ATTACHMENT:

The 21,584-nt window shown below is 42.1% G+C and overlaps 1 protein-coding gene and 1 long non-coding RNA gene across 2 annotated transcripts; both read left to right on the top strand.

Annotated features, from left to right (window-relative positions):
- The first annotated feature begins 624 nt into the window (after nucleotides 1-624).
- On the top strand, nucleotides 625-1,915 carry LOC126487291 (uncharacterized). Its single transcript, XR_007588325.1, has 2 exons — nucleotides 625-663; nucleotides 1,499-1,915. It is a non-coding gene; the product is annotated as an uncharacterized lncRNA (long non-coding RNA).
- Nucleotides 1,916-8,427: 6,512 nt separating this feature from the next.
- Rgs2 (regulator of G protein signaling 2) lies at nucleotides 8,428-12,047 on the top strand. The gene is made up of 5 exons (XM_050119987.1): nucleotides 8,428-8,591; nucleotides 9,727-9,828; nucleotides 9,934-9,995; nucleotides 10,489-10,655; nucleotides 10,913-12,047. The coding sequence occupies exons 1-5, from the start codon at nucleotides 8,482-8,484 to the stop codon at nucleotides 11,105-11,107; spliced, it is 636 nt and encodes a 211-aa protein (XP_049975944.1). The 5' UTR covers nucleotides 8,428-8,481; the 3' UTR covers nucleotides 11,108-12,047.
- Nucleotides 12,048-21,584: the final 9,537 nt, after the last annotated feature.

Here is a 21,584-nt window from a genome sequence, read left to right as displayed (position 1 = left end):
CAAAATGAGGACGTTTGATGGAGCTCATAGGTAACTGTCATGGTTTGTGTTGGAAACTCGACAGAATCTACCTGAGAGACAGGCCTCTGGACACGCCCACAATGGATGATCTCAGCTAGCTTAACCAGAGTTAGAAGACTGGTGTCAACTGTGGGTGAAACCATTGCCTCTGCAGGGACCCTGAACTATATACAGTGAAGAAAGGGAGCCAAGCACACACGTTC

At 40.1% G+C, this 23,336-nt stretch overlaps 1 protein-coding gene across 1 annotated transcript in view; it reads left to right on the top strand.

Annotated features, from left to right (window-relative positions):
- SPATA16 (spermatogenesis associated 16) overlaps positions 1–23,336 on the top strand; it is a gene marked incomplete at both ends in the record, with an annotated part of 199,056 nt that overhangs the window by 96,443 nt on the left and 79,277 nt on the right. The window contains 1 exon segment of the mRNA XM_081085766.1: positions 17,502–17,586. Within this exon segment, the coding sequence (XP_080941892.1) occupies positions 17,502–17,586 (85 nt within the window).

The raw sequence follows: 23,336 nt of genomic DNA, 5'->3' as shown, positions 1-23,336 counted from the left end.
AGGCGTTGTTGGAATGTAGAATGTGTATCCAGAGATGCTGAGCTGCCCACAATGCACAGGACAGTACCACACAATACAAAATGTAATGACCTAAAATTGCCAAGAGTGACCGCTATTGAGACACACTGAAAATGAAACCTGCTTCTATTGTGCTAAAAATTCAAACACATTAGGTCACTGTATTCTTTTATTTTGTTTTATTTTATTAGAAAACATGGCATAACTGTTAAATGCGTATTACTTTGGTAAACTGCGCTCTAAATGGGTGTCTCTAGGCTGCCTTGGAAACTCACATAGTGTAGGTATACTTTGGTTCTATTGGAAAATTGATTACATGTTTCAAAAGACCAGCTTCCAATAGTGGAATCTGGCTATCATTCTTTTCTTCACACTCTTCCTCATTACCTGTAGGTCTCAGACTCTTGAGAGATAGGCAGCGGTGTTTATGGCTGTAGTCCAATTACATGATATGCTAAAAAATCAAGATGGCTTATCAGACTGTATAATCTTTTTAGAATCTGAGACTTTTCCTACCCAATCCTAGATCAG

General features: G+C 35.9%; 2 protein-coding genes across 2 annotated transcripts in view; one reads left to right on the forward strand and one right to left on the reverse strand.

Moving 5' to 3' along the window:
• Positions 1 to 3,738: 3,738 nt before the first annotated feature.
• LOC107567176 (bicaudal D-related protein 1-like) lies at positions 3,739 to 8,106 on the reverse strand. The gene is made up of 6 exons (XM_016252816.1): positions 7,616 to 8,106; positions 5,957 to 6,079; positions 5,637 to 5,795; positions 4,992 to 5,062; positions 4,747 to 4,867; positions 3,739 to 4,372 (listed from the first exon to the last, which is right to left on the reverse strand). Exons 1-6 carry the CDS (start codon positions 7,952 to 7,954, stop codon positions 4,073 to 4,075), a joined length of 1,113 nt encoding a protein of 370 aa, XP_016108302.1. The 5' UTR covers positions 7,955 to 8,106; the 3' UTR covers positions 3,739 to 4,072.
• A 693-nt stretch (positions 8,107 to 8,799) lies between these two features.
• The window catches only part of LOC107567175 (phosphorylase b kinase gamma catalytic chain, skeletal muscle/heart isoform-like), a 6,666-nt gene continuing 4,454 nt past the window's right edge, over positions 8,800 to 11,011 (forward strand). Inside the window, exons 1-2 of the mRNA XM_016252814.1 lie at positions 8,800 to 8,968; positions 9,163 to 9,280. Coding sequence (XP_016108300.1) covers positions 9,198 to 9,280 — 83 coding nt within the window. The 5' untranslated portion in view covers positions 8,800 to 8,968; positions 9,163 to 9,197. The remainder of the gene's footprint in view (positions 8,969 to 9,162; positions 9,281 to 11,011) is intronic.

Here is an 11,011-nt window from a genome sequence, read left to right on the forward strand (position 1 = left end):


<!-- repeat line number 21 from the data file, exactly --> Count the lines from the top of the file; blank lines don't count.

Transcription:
Here is an 11,011-nt window from a genome sequence, read left to right on the forward strand (position 1 = left end):